What are “Solar Traps”? We don’t know. But they could save the world.
This is the attention-getting claim given wide circulation (here, here and here, for example) after the news service McClatchy reported last week on the latest mindstorm of a Maryland septuagenarian lone-wolf inventor named Ronald Ace, who five years ago was going to save the world with a completely different concept.
We’ll tell you what we know about Solar Traps in a second, but first one exceedingly important clause from the McClatchy story: “which exist only on paper so far.”
For those who follow the amazing new paradigm-shifting energy concepts that pop up now and again, the fact that there is no prototype, no publicly shared data, no peer review, is nearly enough to prompt a scoff and a quick turn of the page. And yet the story, by veteran journalist Greg Gordon, is seeded with just enough intrigue to make you think, well, it’s possible ol’ Ron Ace is onto something.
As Gordon tells it, Ace has applied for a patent for a vaguely described solar thermal technology that operates at near 100 percent efficiency by use of a “high-temperature blackbody absorber.”
Indeed, improving concentrating solar power receiver technology is a goal of mainstream research; a team at the National Renewable Energy Laboratory is working on a grant valued at up to $3.8 million to develop “a near-blackbody particle receiver and an integrated fluidized-bed heat exchanger with auxiliary compoennts to drive high-efficiency power cycles and achieve greater than 20 percent cost reduction over current CSP plant.”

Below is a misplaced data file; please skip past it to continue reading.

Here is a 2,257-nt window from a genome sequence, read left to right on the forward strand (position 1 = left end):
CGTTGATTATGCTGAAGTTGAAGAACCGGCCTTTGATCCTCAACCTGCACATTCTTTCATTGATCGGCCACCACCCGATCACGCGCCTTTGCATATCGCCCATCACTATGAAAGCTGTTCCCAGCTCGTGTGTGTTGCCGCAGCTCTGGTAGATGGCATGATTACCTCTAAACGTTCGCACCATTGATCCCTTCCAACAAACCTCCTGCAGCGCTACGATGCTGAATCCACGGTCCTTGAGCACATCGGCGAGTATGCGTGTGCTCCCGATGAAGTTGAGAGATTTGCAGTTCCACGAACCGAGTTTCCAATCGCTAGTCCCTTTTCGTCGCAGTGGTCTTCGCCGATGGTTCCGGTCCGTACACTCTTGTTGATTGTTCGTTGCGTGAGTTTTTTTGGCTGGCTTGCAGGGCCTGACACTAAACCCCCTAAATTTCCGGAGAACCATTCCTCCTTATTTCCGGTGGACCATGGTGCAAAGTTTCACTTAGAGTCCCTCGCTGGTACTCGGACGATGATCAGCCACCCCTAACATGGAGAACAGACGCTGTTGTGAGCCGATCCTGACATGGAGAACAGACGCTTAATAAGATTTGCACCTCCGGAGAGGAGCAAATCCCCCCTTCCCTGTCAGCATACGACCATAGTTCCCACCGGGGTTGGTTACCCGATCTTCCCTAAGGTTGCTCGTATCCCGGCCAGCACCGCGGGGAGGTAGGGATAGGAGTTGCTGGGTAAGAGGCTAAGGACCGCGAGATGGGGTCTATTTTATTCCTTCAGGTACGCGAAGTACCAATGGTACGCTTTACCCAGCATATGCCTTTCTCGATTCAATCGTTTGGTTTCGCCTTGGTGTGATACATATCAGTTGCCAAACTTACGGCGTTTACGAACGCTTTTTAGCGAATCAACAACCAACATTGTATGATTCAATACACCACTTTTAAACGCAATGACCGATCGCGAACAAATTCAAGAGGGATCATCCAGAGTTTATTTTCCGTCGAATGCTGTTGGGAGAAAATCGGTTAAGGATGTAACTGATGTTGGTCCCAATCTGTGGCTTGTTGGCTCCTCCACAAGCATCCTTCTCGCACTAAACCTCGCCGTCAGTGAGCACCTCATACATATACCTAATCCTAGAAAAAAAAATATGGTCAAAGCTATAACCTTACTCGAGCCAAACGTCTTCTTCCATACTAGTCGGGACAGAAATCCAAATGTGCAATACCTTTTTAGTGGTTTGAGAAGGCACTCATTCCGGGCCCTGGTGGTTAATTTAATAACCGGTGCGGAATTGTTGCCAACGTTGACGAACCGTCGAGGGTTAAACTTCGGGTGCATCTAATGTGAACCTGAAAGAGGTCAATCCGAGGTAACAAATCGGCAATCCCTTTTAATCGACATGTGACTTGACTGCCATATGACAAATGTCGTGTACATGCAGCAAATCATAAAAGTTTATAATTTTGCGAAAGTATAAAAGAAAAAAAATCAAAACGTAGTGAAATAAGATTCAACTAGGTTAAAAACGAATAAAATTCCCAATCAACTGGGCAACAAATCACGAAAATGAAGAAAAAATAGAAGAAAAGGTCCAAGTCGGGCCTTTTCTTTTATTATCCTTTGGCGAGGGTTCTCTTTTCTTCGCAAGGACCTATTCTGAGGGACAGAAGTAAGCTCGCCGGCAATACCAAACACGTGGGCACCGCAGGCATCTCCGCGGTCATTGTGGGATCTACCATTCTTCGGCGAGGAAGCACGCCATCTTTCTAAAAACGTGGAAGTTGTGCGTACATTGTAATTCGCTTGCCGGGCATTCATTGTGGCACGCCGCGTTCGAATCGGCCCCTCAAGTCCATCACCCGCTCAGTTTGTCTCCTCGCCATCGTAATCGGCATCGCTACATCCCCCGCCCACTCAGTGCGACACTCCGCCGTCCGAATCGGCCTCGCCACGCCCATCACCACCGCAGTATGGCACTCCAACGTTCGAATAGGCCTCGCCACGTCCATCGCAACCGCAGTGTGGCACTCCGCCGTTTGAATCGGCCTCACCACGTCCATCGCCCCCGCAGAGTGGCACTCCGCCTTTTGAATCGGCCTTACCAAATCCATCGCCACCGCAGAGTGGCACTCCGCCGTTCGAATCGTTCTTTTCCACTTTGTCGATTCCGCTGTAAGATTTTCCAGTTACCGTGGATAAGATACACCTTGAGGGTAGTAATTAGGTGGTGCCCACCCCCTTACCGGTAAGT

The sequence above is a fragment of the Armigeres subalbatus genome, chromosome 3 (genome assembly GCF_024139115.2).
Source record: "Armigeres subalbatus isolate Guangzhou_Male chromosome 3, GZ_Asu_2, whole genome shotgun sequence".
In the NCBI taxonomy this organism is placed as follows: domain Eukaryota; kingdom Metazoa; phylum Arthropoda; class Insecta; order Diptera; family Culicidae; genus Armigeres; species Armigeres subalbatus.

But similarities between that and what Ace claims to have up his sleeve are few if any; while the NREL researchers are talking about technology for use in utility-scale power plants, Gordon says that Ace’s invention is a “flat panel” that could be “used to retrofit conventional nuclear- or fossil fuel-fired power plants” (huh?) or on home rooftop systems.
So is he talking about something like this?
In the absence of any standard scientific review, the McClatchy article presents John Darnell as an expert in support of Ace’s work. But Darnell isn’t associated with any recognized research institution and when Gordon writes that Darnell “gushes with pride to have been able to act as a sounding board” to Ace, you begin to wonder if Darnell, despite his biochemistry Ph.D., is a great source for objective analysis.
Gordon did get a reaction from Ramamoorthy Ramesh, who used to head up the U.S. Department of Energy’s solar research program, called Sunshot. Responding to Ace’s claims, Ramesh replied not disrespectfully but also utterly noncommittally: “Who knows? It may actually be correct. But I’m an experimentalist. And until it’s proven, I don’t believe it.”
Indeed. Which isn’t to say Ace should be mocked or pilloried. In time, we’ll see if anything comes of his work, whatever it is. Meanwhile, researchers publishing articles, companies deploying technology and governments competing to make solar work will continue to slowly drive down the cost incrementally, and it will continue to grow.
Which leads to my only real problem with Greg Gordon’s story about Ronald Ace and his mystery invention: It proceeds on the assumption that solar power and renewable energy in general is failing and that the world is in need of a stunning, outside-the-box advance. But this isn’t true at all. In fact, renewable energy’s track record is to consistently surpass forecasts, not with miracles but with steady progress.